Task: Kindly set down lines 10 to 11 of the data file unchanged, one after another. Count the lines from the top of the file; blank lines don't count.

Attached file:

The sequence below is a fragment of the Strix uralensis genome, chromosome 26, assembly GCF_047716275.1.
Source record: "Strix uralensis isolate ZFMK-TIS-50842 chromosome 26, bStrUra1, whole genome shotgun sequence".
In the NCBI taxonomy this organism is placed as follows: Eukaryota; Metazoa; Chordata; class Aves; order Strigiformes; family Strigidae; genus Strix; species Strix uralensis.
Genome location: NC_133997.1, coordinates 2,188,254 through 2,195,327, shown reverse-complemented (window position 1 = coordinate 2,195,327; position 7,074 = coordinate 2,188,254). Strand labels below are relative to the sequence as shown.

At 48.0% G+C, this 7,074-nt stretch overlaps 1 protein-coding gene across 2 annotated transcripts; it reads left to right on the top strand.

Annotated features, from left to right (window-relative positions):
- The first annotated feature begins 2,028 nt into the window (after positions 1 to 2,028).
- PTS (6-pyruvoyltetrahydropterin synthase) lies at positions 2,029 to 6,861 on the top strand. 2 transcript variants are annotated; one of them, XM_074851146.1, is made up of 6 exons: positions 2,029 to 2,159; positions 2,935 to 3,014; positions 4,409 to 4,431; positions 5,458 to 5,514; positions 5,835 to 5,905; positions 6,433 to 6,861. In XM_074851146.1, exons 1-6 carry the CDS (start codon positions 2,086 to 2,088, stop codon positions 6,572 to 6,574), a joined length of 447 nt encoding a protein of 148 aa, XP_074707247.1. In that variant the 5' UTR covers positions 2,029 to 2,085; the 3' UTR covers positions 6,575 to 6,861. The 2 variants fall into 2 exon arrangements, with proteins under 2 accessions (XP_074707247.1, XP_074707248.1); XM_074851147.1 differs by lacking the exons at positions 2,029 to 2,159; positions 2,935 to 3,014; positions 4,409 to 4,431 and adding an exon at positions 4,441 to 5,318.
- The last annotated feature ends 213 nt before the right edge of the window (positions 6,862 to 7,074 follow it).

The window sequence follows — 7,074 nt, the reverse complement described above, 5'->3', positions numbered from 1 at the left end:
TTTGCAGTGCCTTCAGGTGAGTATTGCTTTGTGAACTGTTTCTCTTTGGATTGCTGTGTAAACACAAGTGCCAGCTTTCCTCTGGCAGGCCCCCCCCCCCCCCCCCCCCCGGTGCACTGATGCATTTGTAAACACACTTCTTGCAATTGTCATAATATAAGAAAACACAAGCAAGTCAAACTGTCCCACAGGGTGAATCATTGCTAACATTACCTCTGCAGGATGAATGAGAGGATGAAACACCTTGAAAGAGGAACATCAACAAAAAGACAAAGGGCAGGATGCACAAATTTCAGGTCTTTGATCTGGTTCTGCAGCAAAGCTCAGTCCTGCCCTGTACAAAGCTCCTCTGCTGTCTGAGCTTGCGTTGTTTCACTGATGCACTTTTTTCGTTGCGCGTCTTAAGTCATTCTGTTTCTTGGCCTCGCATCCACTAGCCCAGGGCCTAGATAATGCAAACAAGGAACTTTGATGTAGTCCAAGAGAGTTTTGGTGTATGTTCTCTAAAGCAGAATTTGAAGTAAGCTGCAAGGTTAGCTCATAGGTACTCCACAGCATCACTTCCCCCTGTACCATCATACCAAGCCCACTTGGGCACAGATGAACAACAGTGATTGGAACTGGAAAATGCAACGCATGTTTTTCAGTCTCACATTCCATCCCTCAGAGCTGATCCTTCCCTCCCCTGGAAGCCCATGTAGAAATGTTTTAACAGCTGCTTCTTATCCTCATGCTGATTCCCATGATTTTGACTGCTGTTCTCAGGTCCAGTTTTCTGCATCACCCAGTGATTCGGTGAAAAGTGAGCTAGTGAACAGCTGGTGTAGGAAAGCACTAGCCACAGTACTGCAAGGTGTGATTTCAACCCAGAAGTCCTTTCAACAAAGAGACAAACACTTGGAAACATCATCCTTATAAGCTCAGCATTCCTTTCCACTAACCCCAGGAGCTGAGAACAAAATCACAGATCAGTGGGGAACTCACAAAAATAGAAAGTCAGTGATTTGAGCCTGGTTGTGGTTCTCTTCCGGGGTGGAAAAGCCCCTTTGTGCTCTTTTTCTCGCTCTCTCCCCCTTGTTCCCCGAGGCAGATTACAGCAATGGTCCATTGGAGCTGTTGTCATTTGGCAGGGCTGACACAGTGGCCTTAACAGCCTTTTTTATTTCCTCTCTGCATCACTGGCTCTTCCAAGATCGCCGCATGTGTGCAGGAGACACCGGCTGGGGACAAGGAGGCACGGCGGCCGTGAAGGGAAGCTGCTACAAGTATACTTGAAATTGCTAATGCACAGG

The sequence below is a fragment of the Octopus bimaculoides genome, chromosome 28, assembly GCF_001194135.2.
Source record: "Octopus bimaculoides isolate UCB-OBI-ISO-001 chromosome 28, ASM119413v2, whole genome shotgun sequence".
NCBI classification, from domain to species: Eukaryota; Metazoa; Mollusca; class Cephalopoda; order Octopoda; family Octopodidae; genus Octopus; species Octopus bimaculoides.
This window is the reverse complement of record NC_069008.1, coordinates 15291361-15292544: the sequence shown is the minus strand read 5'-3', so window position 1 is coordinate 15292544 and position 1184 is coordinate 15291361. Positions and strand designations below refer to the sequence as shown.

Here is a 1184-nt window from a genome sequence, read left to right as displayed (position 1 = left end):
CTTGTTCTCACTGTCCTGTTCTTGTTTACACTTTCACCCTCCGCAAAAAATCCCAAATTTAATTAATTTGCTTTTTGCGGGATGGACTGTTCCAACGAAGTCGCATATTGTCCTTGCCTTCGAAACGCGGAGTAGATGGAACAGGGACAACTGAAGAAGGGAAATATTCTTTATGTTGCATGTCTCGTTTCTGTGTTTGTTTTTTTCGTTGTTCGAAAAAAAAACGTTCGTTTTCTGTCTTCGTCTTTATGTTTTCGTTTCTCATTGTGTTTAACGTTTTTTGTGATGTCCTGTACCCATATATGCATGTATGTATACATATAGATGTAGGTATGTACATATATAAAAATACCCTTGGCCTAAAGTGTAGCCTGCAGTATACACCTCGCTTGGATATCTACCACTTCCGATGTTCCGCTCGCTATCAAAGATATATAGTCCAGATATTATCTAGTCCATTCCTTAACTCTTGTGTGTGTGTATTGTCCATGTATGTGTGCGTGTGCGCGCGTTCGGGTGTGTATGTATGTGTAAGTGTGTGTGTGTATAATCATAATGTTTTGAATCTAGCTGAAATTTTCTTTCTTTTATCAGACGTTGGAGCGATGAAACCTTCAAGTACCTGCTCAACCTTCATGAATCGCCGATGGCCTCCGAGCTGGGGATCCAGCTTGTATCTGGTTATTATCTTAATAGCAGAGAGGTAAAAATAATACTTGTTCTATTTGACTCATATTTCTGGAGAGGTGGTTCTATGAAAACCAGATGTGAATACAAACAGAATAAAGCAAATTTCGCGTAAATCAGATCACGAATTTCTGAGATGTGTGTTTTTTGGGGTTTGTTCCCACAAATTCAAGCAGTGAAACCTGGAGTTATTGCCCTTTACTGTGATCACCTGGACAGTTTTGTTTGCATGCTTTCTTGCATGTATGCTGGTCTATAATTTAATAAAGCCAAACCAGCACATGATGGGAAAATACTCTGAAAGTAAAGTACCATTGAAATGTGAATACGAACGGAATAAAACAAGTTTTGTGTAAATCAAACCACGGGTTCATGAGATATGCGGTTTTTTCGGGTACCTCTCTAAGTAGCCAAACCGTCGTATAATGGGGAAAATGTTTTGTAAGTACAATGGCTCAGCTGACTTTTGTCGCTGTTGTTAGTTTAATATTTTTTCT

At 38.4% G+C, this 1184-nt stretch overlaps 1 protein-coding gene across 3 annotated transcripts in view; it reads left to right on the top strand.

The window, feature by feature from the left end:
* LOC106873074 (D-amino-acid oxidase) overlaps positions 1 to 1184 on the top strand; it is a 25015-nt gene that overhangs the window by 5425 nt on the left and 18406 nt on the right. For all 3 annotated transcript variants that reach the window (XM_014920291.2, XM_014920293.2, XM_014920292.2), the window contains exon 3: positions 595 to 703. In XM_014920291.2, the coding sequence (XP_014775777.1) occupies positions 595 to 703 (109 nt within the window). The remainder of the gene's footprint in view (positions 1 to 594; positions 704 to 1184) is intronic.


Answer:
The window sequence follows — 7,074 nt, the reverse complement described above, 5'->3', positions numbered from 1 at the left end:
TTTGCAGTGCCTTCAGGTGAGTATTGCTTTGTGAACTGTTTCTCTTTGGATTGCTGTGTAAACACAAGTGCCAGCTTTCCTCTGGCAGGCCCCCCCCCCCCCCCCCCCCCGGTGCACTGATGCATTTGTAAACACACTTCTTGCAATTGTCATAATATAAGAAAACACAAGCAAGTCAAACTGTCCCACAGGGTGAATCATTGCTAACATTACCTCTGCAGGATGAATGAGAGGATGAAACACCTTGAAAGAGGAACATCAACAAAAAGACAAAGGGCAGGATGCACAAATTTCAGGTCTTTGATCTGGTTCTGCAGCAAAGCTCAGTCCTGCCCTGTACAAAGCTCCTCTGCTGTCTGAGCTTGCGTTGTTTCACTGATGCACTTTTTTCGTTGCGCGTCTTAAGTCATTCTGTTTCTTGGCCTCGCATCCACTAGCCCAGGGCCTAGATAATGCAAACAAGGAACTTTGATGTAGTCCAAGAGAGTTTTGGTGTATGTTCTCTAAAGCAGAATTTGAAGTAAGCTGCAAGGTTAGCTCATAGGTACTCCACAGCATCACTTCCCCCTGTACCATCATACCAAGCCCACTTGGGCACAGATGAACAACAGTGATTGGAACTGGAAAATGCAACGCATGTTTTTCAGTCTCACATTCCATCCCTCAGAGCTGATCCTTCCCTCCCCTGGAAGCCCATGTAGAAATGTTTTAACAGCTGCTTCTTATCCTCATGCTGATTCCCATGATTTTGACTGCTGTTCTCAGGTCCAGTTTTCTGCATCACCCAGTGATTCGGTGAAAAGTGAGCTAGTGAACAGCTGGTGTAGGAAAGCACTAGCCACAGTACTGCAAGGTGTGATTTCAACCCAGAAGTCCTTTCAACAAAGAGACAAACACTTGGAAACATCATCCTTATAAGCTCAGCATTCCTTTCCACTAACCCCAGGAGCTGAGAACAAAATCACAGATCAGTGGGGAACTCACAAAAATAGAAAGTCAGTGATTTGAGCCTGGTTGTGGTTCTCTTCCGGGGTGGAAAAGCCCCTTTGTGCTCTTTTTCTCGCTCTCTCCCCCTTGTTCCCCGAGGCAGATTACAGCAATGGTCCATTGGAGCTGTTGTCATTTGGCAGGGCTGACACAGTGGCCTTAACAGCCTTTTTTATTTCCTCTCTGCATCACTGGCTCTTCCAAGATCGCCGCATGTGTGCAGGAGACACCGGCTGGGGACAAGGAGGCACGGCGGCCGTGAAGGGAAGCTGCTACAAGTATACTTGAAATTGCTAATGCACAGG